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Legendary Basketball Hall of Famer Lusia Harris Dies

She was only woman officially drafted by NBA

By Dorothy J. Gentry
Sports Editor

Cindy Ord
Cindy Ord/Getty Images for Tribeca Festival

To many, Lusia “Lucy” Harris was the original “Hidden Figure,” her contributions to the sport of basketball largely unnoticed for decades.

She scored the first points in Olympic women’s basketball history in the 1970s and was drafted by the NBA’s New Orleans Jazz in 1977 (the first and only woman to be officially drafted by an NBA team). 

In 1992, she became the first Black woman inducted into the Naismith Memorial Basketball Hall of Fame. 

And finally, after decades of relative anonymity, she was finally getting the recognition she deserved for her pioneering efforts in basketball. She was finally receiving her flowers thanks to publicity surrounding a popular documentary about her life.

And now she’s gone. 

Harris, whose story is told in this year’s documentary short, “The Queen of Basketball,” died Tuesday in Mississippi at the age of 66. 

Her family confirmed her unexpected death in a statement. The cause of death has not been released.

“We are deeply saddened to share the new that our angel, matriarch, sister, mother, grandmother, Olympic medalist, The Queen of Basketball, Lusia Harris has passed away unexpectedly today in Mississippi, her family said in a statement.

“The recent months brought Ms. Harris great joy, including the news of the upcoming wedding of her youngest son and the outpouring of recognition received by a recent documentary that brought worldwide attention to her story. She will be remembered for her charity, for her achievements both on and off the court, and the light she brought to her community, the State of Mississippi, her country as the first woman ever to score a basket in the Olympics, and to women who play basketball around the world.”

“The Queen of Basketball,” a documentary directed by Ben Proudfoot, has won several awards since being released during last year’s Tribeca Film Festival including: Best Short Documentary – The Critics’ Choice Documentary Awards; Best Short Documentary – Palm Springs Shortfest; Best Short Documentary & Best of Fest – Nevada City Film Festival.

The film also won the Best Documentary Short award at the 2021 Palm Springs ShortFest, making it eligible for consideration for the 2022 Oscars. Oscar nominations are due to be announced on February 8. 

Hall-of-fame NBA player Shaquille O’Neal, who served as executive producer on the documentary, told The Hollywood Reporter earlier this year: “She was a woman athlete, a Black woman athlete and she’s been historically shortchanged and denied opportunities.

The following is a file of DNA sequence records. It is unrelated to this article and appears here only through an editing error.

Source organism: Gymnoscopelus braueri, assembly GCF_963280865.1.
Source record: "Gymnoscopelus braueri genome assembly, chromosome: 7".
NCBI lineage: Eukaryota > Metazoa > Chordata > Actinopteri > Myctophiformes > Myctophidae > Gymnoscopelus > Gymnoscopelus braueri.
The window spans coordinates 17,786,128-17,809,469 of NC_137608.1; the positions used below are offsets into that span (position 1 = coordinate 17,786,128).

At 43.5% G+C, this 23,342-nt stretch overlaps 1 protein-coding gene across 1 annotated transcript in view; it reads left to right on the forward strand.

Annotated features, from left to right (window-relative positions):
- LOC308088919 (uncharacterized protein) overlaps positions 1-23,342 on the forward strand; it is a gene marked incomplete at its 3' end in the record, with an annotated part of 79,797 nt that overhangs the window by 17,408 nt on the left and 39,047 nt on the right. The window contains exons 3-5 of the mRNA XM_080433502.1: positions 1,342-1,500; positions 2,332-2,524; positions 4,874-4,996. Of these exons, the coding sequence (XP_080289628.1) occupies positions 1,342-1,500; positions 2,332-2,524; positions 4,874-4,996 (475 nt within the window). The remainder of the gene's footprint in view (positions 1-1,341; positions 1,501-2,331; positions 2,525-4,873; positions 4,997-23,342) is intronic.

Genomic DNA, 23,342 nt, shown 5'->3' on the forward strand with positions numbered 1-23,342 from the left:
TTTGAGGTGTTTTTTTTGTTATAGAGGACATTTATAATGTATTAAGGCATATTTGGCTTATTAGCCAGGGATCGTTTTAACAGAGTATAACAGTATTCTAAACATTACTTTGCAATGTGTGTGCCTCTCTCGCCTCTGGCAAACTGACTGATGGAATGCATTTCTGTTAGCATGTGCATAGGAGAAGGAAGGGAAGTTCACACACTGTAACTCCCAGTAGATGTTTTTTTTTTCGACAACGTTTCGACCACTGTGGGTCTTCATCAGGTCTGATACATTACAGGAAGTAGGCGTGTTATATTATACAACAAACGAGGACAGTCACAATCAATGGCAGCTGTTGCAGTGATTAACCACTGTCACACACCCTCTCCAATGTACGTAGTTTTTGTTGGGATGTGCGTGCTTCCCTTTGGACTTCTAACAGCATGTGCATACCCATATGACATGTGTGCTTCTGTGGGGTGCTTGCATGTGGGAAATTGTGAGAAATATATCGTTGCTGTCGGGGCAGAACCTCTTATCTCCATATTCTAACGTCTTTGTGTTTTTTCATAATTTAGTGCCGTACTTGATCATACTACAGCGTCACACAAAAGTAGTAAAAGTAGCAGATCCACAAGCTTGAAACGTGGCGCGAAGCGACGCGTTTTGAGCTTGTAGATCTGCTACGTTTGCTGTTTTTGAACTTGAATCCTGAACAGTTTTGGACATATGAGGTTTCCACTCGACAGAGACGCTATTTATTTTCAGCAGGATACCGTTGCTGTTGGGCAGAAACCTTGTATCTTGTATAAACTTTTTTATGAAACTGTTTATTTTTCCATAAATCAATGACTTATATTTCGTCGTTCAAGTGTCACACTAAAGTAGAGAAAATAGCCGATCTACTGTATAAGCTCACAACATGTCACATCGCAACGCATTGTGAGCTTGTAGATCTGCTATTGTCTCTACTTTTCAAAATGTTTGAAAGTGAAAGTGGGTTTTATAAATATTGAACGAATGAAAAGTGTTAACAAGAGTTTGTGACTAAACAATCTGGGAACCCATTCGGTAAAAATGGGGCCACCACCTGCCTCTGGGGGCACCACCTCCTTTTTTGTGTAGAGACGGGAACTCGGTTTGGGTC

“We just want the world to know [she] was the greatest ever. I just want women, especially female athletes, to see this.”

While a student at Delta State, Harris led the school to three consecutive AIAW championships (1975, 1976 and 1977), tied with Immaculata for the most AIAW championships of any college. 

During each of those title runs, Harris was named MVP of the AIAW national tournament. She finished her college career with 2,981 points (25.9 ppg) and 1,662 rebounds (14.4 rpg). As a senior, she was awarded the Honda Broderick Cup as the best collegiate athlete in any sport.

Harris also made history in international basketball, earning a gold medal as a member of the 1975 U.S. Pan American Team that competed in Mexico City. 

Per ESPN, women’s basketball debuted in the 1976 Olympics and Harris scored the first basket of the competition in the Montreal Games, leading the United States to a silver medal as its leading scorer and rebounder.

In 1977, Harris made history again when she was selected by the New Orleans Jazz with the 137th pick of the 1977 NBA draft; the first-ever woman to be drafted to the NBA. Due to her pregnancy, she never reported to training camp or played with the team but still remains the only woman ever to be officially drafted by an NBA team. 

Harris did play for the Houston Angels of the now-defunct Women’s Professional Basketball League (WBL).  She is also a member of the Women’s Basketball Hall of Fame and several other Halls including the International Women’s Sports Hall of Fame and the Mississippi Sports Hall of Fame.

For more on the life and career of Lusia “Lucy” Harris, visit the following sites:

https://www.theblacksportswoman.com/the-dominant-lusia-harris/

It’s important to note that Dallas Skyline’s own Donnie F. Wilson is also listed as an executive producer on the documentary, The Queen of Basketball.

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